African Bushmeat Is Ebola's Back Door to America
While the focus remains on the passengers of trans-Atlantic flights, there is an additional risk—all but ignored by the popular press and public—lurking in the cargo hold below: bushmeat contaminated with the Ebola virus and smuggled into the U.S. in luggage.
Three other agencies are responsible for enforcing import restrictions, according to the FWS: “Bushmeat as meat is also regulated on import by the Food and Drug Administration (from a human health perspective), Centers for Disease Control (from a human health and primate perspective) and USDA (from an agricultural perspective concerned with animal diseases).” Customs, which works under the Department of Homeland Security, is responsible for coordinating these four agencies. The inadequate enforcement could be a function of this diffusion of responsibility, or there might be “questions about what exactly is legal and what is not,” says Blom. In other words, customs agents may simply not recognize what they are looking at when encountering bushmeat.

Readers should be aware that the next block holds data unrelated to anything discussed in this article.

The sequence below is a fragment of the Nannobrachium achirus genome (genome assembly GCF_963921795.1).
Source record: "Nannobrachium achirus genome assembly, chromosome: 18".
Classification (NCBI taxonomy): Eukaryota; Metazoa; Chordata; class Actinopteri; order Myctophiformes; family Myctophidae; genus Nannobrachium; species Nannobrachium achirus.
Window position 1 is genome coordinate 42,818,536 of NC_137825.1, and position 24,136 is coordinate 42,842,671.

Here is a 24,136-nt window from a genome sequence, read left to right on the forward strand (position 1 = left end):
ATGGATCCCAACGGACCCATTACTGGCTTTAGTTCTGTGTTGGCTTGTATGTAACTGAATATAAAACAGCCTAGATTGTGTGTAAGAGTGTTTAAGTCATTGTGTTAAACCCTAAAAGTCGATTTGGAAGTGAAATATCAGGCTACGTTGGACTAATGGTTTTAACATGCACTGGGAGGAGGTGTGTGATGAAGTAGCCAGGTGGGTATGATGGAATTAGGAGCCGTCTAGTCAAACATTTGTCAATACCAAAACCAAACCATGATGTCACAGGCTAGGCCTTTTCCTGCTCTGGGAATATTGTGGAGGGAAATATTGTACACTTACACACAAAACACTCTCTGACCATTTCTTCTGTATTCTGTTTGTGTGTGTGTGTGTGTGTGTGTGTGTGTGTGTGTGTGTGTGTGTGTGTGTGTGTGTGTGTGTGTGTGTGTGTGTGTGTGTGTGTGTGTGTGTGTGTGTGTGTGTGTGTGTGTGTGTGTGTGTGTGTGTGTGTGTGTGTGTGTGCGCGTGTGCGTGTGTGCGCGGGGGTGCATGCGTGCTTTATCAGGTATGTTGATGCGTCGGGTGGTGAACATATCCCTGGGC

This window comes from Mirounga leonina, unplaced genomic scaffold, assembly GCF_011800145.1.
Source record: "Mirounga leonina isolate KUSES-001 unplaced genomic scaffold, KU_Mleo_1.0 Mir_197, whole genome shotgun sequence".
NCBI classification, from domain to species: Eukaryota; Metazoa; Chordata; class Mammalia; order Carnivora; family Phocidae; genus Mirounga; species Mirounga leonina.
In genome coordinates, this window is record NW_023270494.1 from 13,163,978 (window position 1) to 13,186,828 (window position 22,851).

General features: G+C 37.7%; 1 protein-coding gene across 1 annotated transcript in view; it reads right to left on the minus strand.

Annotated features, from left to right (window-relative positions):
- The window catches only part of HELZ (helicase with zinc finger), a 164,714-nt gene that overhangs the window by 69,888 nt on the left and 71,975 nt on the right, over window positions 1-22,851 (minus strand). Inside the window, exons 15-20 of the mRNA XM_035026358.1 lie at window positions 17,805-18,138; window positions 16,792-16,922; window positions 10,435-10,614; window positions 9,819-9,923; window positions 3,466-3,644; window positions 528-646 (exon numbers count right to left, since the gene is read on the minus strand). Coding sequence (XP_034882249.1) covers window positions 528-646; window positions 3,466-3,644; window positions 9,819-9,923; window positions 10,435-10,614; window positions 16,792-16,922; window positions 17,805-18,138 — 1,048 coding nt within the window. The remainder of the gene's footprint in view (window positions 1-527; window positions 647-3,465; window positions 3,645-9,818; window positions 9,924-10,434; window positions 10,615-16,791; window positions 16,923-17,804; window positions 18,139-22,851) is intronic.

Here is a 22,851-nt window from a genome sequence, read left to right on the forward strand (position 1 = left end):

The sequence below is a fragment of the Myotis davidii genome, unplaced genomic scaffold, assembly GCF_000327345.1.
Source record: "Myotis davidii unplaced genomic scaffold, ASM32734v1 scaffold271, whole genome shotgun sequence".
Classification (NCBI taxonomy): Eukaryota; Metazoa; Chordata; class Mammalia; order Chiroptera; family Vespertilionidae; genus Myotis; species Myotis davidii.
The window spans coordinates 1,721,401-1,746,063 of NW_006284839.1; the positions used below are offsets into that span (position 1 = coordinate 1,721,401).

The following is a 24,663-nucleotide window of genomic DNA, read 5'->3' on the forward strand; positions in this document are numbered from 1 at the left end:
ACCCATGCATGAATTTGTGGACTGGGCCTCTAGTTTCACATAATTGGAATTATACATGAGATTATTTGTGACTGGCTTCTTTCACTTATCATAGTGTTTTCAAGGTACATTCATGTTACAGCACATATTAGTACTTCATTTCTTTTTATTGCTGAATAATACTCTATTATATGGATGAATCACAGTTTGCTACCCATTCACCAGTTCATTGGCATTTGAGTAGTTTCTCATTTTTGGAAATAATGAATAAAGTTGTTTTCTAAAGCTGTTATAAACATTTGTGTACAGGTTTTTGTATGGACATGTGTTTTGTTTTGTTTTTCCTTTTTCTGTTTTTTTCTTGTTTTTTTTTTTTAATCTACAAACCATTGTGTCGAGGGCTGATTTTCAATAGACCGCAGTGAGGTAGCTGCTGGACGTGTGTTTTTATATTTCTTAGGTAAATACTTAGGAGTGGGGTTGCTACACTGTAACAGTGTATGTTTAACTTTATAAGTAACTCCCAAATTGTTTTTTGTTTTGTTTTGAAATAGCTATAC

“Just under 50 percent of Ebola outbreaks have been due to known handling of primate, great ape carcasses,” says Michael Jarvis, a virology and immunology expert at Britain’s Plymouth University.
In a 2012 study, researchers working with government officials at John F. Kennedy Airport in the borough of Queens, New York (and some smaller airports) tested confiscated bushmeat, including baboon, chimpanzee, mangabey, guenon, green monkey and cane rat. They found that the meat does not arrive alone; it carries with it many unseen microorganisms.
Epidemiologists believe that HIV is a descendent of simian immunodeficiency virus (SIV), which is found in primates like the sooty mangabey, which is indigenous—and hunted—in Western Africa. The virus likely began to infect humans first as SIV, then slowly gained the mutations that led, ultimately, to the shift to HIV.